The production and valorisation of sustainable EU raw materials on global markets
Environmental sustainability. Farmers producing raw materials in the EU meet high sustainability requirements, in line with consumers’ demands and environmental challenges. The requirements of cross-compliance and the “greening” of direct payments in the CAP guarantee that EU-grown raw materials comply with high environmental and land management sustainability criteria.
Economic sustainability. The CAP must secure that EU agricultural products, including starch products, are valorised on the global market for their sustainability. Starch Europe highlights that improving sustainability implies adapting production processes and creates additional costs. The sustainability of farming practices, promoted by the current CAP positively differentiates the quality of EU products on the global market. Starch Europe calls for sustainability to be an asset that also secures competitiveness of EU farmers and raw materials processors.
Social sustainability. Plants of the EU starch industry are anchored in rural areas and contribute to its economic dynamism. It is the role of the CAP to secure a decent living to farmers and resilient EU agriculture that keep rural areas attractive. Starch Europe’s members comply with high labour standards as they operate within EU boundaries and comply with the employment and health and safety legislation of the Member States they operate in. Where they are set up as cooperatives, starch operators maintain a close relationship with farmers and support the access to training and knowledge transfer to secure swift adaptation to market changes, and to contribute to the interest for farming activity and encourage generational renewal.
The CAP as an enabler of the bioeconomy, addressing upcoming challenges both at the local and global level
The bioeconomy, a necessary component of the future of the CAP. The CAP should encourage the development of the bioeconomy to the benefit of consumers, the environment and the EU economy in terms of creating jobs and growth. With the bioeconomy, starch products contribute to delivering sustainable solutions to current and future societal challenges that concern all citizens of the Union. The EU starch industry contributes to the EU bioeconomy, which “provides a useful basis for such an approach, as it encompasses the production of renewable biological resources and the conversion of these resources and waste streams into value added products, such as food, feed, bio-based products and bioenergy.” It is already worth €2 trillion annually and employs 22 million Europeans, but holds the potential to significantly further boost competitiveness and long-term economic growth. At a time when the pressure is on to deliver on post-Paris climate commitments and UN Sustainable Development Goals, the bioeconomy offers a viable solution to today’s fossil carbon equivalents and has the potential to save up to 2.5 billion tonnes of CO2 per year. The bioeconomy also addresses the challenge of growing population and increased demand of consumers.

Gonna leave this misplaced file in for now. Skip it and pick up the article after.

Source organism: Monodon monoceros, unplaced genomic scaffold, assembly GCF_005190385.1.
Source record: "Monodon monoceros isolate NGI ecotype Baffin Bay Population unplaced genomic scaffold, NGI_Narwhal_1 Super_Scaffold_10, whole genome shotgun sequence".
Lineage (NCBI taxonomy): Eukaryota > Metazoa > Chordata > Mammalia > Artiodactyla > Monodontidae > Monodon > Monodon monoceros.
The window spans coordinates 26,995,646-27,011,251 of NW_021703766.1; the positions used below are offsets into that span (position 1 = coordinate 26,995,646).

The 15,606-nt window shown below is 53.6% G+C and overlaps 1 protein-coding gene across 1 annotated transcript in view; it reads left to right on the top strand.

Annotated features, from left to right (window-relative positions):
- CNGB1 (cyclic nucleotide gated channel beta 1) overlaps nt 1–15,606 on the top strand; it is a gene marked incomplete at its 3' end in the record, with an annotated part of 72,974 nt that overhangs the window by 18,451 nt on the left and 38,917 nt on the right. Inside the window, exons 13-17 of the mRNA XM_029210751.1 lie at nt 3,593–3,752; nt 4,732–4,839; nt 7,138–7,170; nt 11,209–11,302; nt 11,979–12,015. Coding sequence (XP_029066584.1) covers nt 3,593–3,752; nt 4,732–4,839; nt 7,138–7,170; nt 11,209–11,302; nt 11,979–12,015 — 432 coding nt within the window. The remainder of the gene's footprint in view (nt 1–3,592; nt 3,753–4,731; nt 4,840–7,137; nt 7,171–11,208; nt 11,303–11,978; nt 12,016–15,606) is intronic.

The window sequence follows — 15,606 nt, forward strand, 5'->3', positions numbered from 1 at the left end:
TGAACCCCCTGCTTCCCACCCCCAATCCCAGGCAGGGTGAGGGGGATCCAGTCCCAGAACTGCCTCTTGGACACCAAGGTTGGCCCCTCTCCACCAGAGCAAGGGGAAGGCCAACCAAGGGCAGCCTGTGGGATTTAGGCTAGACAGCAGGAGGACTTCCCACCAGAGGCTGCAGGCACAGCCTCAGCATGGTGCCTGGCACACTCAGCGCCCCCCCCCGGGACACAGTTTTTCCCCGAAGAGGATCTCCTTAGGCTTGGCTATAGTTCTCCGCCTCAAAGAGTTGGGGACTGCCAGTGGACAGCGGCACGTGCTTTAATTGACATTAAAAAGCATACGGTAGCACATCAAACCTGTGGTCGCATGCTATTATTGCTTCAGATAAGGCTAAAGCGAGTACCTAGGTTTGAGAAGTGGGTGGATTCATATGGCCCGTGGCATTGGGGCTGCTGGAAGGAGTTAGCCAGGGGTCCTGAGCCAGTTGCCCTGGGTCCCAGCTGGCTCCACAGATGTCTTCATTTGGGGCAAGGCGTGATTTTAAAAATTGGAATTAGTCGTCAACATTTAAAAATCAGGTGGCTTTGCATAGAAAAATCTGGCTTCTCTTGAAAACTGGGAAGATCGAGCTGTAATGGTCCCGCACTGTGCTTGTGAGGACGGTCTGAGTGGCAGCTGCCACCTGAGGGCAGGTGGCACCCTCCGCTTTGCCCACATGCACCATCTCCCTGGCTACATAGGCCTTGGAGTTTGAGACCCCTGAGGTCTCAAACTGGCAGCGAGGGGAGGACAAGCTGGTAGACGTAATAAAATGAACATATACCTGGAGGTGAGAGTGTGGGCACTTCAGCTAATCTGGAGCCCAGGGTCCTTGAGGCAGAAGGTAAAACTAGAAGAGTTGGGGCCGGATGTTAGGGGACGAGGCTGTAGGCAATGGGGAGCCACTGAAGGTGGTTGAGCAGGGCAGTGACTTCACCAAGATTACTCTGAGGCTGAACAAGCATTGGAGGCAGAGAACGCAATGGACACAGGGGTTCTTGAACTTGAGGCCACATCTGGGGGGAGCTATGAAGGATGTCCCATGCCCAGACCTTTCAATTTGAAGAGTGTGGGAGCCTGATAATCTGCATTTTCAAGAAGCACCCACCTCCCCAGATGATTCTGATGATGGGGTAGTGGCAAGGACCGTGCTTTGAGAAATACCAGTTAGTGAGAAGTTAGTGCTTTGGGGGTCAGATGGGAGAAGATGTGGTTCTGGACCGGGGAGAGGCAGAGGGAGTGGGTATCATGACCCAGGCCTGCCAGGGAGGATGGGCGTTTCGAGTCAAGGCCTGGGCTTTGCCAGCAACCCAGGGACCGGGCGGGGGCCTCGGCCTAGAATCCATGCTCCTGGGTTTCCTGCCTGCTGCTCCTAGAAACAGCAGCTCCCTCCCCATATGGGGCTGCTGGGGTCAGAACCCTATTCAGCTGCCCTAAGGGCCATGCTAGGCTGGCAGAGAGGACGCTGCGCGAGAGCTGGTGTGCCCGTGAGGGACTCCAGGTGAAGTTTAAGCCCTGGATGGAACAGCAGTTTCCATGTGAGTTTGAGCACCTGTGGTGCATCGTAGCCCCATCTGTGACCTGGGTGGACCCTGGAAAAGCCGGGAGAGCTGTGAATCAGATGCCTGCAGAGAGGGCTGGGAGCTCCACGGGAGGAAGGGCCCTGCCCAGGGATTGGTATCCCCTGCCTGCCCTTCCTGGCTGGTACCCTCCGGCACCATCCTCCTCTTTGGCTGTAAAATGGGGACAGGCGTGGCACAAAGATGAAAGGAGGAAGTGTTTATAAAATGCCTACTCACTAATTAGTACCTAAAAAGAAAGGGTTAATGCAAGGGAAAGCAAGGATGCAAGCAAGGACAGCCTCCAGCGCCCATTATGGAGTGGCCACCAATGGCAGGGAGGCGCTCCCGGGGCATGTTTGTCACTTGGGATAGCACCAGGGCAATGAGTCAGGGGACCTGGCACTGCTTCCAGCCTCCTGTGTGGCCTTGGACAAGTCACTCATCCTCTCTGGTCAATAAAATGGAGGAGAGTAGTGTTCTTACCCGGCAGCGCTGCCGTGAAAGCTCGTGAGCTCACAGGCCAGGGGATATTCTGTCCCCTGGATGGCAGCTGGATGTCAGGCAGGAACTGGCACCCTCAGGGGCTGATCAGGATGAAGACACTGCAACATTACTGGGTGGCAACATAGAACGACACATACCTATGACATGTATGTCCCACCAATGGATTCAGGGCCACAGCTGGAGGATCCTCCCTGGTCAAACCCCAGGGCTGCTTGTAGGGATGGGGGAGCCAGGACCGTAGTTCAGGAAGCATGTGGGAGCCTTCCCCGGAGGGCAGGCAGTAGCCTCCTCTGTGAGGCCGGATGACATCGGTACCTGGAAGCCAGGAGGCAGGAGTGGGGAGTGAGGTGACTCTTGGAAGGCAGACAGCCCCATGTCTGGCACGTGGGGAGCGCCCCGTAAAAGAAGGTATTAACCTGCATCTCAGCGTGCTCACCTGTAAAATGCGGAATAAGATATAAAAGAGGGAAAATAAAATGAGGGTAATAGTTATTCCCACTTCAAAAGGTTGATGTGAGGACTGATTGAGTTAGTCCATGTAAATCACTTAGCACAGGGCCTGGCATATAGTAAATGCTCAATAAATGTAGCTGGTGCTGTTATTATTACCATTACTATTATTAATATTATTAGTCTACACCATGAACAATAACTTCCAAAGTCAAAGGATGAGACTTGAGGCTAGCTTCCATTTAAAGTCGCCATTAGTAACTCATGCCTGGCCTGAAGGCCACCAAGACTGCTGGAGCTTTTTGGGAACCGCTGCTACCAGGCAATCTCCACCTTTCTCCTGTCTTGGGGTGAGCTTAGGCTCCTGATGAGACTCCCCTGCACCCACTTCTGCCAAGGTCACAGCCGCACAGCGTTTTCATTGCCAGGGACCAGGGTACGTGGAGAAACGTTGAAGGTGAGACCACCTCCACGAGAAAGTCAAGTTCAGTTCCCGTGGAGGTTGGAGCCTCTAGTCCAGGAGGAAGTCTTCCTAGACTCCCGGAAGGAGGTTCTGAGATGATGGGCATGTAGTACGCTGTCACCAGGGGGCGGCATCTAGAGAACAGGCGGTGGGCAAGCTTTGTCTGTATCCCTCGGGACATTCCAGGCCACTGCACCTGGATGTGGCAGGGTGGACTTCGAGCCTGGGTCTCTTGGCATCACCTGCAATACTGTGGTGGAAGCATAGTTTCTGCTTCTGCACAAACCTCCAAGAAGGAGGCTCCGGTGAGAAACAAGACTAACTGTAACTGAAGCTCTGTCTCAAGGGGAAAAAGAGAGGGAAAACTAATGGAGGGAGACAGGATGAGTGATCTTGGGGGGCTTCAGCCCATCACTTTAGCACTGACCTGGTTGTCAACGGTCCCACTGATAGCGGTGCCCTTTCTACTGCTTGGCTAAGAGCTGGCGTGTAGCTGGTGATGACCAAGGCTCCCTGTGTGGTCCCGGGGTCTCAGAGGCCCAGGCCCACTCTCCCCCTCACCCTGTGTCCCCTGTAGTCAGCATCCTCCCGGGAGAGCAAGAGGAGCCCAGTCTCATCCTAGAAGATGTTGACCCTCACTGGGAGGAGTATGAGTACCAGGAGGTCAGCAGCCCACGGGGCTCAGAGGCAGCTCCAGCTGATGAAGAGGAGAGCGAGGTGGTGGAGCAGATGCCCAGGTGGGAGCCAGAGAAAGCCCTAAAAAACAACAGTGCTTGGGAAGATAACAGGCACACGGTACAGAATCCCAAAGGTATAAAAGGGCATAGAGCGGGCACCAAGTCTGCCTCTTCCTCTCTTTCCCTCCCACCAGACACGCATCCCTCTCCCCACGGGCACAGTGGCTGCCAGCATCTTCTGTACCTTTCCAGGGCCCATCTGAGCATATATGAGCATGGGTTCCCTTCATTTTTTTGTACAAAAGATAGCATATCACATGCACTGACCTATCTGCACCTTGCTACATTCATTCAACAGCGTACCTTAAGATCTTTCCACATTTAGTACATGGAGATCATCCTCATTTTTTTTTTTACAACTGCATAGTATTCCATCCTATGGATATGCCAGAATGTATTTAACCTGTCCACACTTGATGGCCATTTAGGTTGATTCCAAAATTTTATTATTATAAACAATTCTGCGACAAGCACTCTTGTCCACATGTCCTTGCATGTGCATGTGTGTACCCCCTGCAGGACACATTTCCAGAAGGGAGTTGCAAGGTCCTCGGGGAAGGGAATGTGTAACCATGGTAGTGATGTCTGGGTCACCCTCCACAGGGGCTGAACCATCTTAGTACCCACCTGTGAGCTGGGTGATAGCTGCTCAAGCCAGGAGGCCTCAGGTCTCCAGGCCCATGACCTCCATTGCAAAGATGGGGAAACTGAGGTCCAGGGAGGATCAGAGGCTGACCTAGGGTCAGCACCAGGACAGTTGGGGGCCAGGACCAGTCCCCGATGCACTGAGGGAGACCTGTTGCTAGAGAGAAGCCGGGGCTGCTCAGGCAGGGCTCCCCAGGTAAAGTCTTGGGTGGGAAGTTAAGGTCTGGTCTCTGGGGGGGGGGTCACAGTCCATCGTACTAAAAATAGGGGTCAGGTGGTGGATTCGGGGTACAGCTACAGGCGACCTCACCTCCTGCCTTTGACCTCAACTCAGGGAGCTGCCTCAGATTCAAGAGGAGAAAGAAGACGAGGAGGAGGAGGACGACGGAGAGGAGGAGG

Encouraging innovation, and investments in research and development for farmers and the whole value chain. Starch Europe encourages programmes that intend to modernize EU agriculture and farming practices. Digitalisation of farms will improve the sustainability of the activity. It is crucial that the CAP develops synergies at local scale to encourage platforms that allow sharing best practices, promote the investment and use of innovative tools (e.g. precision farming) and exchange on farming techniques (e.g. plant breeding, quality of soils). These technologies can provide a productivity and economic growth for farmers as well as an increase in environmental sustainability of EU raw materials.
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In late 2023, the European Commission is due to publish its proposal for a legislative framework on sustainable food systems (FSFS). This proposal, once adopted, will likely provide the framework for a multitude of specific actions to help promote a sustainable food system going forward for years to come. It is of paramount importance to get that right.
This paper aims to demonstrate the substantial contribution so far of the EU starch industry to a sustainable food system, as well as what core needs our sector has for that contribution to continue, and even increase.